Ensuring Other Postemployment Benefits (OPEB) Sustainability

Type: 
Best Practice
Background: 

Compensation packages for active workers may include health-care and other similar benefits for employees who have completed their active service. Generically, these benefits are described as other postemployment benefits (OPEB) to distinguish them from pensions.1 As with defined benefit pension plans, OPEB can represent a significant challenge in terms of its funding and long-term sustainability. Meeting this challenge will require government finance officers to ensure that these benefits are sustainable over the long term – that they are affordable to stakeholders, competitive, and sufficient to meet employee needs, and that they may be reasonably expected to remain so.

Recommendation: 

GFOA recommends that governments ensure OPEB sustainability by evaluating key items specifically related to OPEB, including the structure of benefits offered, the associated benefit cost-drivers, and clear communication to stakeholders.2 The following describes these items in more detail:

  1. Structural Considerations. Financing other postemployment benefits as they are earned (prefunding) rather than as they come due (pay-as-you-go funding) offers significant advantages in terms of equity and sustainability and should be formalized through a specific funding policy for postemployment benefits – see GFOA’s Sustainable Funding Practices for Defined Benefit Pensions and Other Postemployment Benefits best practice.2 In addition, consider the following when determining a funding approach:
    1. Require employee contributions.
    2. Refrain from offering incentive packages for early separation without first considering their impact on OPEB costs.3
    3. Do not issue OPEB bonds to fund liabilities.4
  2. Managing Costs of Benefits Offered. Carefully evaluate and design benefits to help control costs and ensure that postemployment benefits are sustainable. This can include the following:
    1. Implement health-care cost containment measures.5
    2. Improve coordination with Medicare benefits (e.g., adjusting the amount of the OPEB benefit provided to retirees once they are eligible for Medicare or offering the OPEB benefit only to retirees who are not eligible for Medicare).
    3. Monitor proposed changes related to Medicare and analyze resulting impacts.
    4. Clearly define responsibilities related to Medicare in order to ensure timeliness of the organization’s response to any proposed changes.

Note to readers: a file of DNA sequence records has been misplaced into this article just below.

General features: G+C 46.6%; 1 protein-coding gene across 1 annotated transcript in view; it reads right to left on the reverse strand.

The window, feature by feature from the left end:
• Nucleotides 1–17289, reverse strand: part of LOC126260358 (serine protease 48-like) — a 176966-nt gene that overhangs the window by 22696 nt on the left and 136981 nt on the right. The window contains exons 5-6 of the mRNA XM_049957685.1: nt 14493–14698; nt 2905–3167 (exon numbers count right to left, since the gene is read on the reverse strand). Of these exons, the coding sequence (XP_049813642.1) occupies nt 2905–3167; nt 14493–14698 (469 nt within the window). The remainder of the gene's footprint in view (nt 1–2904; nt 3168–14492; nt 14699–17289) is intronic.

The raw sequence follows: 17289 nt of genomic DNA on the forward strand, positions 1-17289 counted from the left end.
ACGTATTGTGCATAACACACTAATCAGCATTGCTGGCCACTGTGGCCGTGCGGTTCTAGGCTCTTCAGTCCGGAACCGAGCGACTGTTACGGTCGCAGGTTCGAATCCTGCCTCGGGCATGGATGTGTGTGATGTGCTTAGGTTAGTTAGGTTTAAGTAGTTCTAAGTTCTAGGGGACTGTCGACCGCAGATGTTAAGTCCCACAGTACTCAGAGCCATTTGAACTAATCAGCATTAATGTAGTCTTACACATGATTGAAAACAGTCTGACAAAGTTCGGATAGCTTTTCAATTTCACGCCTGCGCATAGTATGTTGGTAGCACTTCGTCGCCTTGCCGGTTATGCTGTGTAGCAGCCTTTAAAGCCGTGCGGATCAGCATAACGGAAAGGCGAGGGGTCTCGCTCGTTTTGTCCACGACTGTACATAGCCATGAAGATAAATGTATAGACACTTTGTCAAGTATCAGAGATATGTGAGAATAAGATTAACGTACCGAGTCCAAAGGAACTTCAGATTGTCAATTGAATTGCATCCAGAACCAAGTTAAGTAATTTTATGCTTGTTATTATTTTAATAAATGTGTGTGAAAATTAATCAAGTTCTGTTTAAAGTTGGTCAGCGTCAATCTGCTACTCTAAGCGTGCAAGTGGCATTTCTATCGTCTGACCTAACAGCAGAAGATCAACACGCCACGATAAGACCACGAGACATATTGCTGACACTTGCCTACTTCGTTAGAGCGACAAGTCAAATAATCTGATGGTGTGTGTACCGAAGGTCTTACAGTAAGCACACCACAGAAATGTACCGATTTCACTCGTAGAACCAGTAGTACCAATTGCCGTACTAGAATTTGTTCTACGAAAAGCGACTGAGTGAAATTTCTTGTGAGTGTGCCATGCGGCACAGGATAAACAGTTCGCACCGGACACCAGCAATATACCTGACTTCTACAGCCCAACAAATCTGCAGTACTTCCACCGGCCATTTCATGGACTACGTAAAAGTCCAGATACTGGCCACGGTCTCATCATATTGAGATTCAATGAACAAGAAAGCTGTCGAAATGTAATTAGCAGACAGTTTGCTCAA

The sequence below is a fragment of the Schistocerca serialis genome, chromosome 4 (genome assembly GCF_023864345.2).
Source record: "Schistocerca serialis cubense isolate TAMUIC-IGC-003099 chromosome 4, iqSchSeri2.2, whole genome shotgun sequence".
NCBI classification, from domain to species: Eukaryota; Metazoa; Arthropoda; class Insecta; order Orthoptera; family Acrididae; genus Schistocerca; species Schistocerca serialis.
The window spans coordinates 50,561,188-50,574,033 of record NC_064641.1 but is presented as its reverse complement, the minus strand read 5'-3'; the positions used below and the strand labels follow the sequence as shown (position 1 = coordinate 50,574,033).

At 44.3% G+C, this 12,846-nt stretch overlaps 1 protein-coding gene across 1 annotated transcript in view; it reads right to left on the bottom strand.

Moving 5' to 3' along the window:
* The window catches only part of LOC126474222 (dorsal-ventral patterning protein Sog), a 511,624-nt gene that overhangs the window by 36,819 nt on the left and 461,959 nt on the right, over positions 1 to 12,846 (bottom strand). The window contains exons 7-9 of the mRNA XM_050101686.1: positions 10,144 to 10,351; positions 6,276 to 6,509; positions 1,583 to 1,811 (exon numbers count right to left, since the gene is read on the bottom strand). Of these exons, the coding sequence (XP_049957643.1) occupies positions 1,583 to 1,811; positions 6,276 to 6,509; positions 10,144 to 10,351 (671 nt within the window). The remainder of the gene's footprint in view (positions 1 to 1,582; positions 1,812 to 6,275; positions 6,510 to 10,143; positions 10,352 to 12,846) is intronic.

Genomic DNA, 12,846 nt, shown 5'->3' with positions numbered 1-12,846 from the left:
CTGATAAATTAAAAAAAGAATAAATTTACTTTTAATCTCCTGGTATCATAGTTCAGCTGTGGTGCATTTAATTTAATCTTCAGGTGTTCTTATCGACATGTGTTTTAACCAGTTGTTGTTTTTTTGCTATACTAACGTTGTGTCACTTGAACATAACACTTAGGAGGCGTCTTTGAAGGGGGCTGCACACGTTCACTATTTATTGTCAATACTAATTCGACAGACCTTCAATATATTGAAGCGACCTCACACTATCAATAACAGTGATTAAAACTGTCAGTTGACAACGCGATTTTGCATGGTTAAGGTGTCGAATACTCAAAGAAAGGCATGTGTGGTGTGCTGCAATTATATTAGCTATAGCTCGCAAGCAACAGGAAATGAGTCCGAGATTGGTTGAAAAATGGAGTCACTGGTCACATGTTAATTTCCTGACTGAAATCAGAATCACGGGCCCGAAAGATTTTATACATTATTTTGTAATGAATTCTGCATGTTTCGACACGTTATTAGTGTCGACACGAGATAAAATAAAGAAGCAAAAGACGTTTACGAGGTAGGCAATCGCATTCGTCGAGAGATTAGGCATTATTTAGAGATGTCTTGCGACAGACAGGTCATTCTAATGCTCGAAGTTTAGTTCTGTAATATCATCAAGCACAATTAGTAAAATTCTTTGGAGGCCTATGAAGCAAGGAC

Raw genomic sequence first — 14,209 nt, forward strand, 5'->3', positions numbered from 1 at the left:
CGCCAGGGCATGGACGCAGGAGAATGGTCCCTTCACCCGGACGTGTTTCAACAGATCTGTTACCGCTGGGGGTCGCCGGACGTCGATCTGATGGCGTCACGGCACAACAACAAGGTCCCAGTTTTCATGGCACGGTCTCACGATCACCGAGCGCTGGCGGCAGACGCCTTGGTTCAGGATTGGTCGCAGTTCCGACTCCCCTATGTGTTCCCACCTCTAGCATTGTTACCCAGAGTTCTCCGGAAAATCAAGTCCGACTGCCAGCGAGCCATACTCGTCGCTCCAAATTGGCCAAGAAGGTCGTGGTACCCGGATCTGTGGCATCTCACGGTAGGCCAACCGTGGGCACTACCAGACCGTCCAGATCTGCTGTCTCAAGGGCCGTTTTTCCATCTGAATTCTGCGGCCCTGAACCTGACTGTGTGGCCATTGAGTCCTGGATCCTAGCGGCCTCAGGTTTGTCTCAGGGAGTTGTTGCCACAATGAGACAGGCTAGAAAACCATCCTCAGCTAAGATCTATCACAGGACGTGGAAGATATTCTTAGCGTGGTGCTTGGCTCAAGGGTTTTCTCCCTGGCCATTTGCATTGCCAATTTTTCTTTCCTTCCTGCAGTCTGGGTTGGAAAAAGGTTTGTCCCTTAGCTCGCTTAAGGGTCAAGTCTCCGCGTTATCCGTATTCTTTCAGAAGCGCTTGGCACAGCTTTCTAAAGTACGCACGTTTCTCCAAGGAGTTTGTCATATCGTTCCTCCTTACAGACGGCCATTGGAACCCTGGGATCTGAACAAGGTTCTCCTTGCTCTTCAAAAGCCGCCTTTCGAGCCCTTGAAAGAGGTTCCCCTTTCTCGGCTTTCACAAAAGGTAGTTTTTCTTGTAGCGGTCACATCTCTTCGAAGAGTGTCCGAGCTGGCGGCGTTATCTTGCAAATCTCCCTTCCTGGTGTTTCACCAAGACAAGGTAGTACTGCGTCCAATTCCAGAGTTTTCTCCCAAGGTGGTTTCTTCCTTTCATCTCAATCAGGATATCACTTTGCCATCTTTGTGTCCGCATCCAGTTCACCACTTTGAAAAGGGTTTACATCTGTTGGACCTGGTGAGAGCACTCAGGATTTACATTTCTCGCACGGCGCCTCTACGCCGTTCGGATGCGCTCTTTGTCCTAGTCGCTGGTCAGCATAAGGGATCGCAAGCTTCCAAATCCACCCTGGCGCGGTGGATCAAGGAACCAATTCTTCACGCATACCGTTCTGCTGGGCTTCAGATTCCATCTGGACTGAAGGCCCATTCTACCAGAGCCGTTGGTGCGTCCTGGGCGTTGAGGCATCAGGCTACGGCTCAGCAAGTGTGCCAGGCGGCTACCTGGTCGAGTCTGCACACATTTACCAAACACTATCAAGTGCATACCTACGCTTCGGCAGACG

5. Monitor other proposed changes to laws and regulations that could affect the benefits provided.
    6. Develop vesting rules that provide levels of benefits based on years of service.
    7. Establish eligibility rules that avoid including retirees, dependents, and spouses who are otherwise insured.
    8. Consider a tiered system of benefits based on hiring dates.
    9. Consider whether to continue using the same blended or common health-care premium for both retirees and active employees (i.e., the implicit rate subsidy), if allowed.
    10. Limit annual increases to an index other than medical cost inflation.
    11. Raise the eligibility age for OPEB.
    12. Offer a fixed6 subsidy or service-based7 subsidy – which is not affected by increases in health-care costs – that the government will put toward retiree’s health-care premiums to partially offset the cost.
    13. Consider reserving the highest level of health-care premium subsidy for those who have been employed for a full career, as defined by the jurisdiction, but no earlier than the normal retirement date defined by the jurisdiction’s pension plan.
    14. Consider applying a subsidy amount for retirees who are eligible for Medicare.
  3. Trust Funds. Create a qualified trust fund to prefund OPEB obligations.8 
  4. Communicate. Governments need to determine how to most effectively communicate with and educate affected stakeholders about the impact of decisions made regarding OPEB:
    1.  Always consider OPEB as an integral part of an employee’s total compensation package.
    2.  Avoid benefit reductions that place an undue burden on employees or risk making the government uncompetitive as an employer.
Committee: 
Accounting, Auditing, and Financial Reporting
Governmental Budgeting and Fiscal Policy
Retirement and Benefits Administration
Notes: 
  1. Some government employers choose to augment other elements of employee compensation rather than providing OPEB.
  2. See GFOA’s best practice, Sustainable Funding Practices for Defined Benefit Pensions and Other Postemployment Benefits Plans (2016).
  3. See GFOA’s advisory, Evaluating the Use of Early Retirement Incentives (2004).
  4. See GFOA’s advisory, OPEB Bonds (2016).
  5. See GFOA’s best practice, Strategic Health Care Plan Design (2009).
  6. For example, a fixed amount of $250 per month for employees who have met requirements.
  7. For example, if the government applies $10 a month for each year of service, a retiree who had worked for 30 years would receive $300 a month toward his or her pre-Medicare health-care premium.
  8. In situations where the implicit rate subsidy is not prefunded, it may be unnecessary to use a trust. Under the implicit rate subsidy, retirees are allowed to pay the same rates as active employees, even though their age-adjusted premium would have been higher.
Approved by GFOA's Executive Board: 
January 2016
Applicable to Canadian Governments: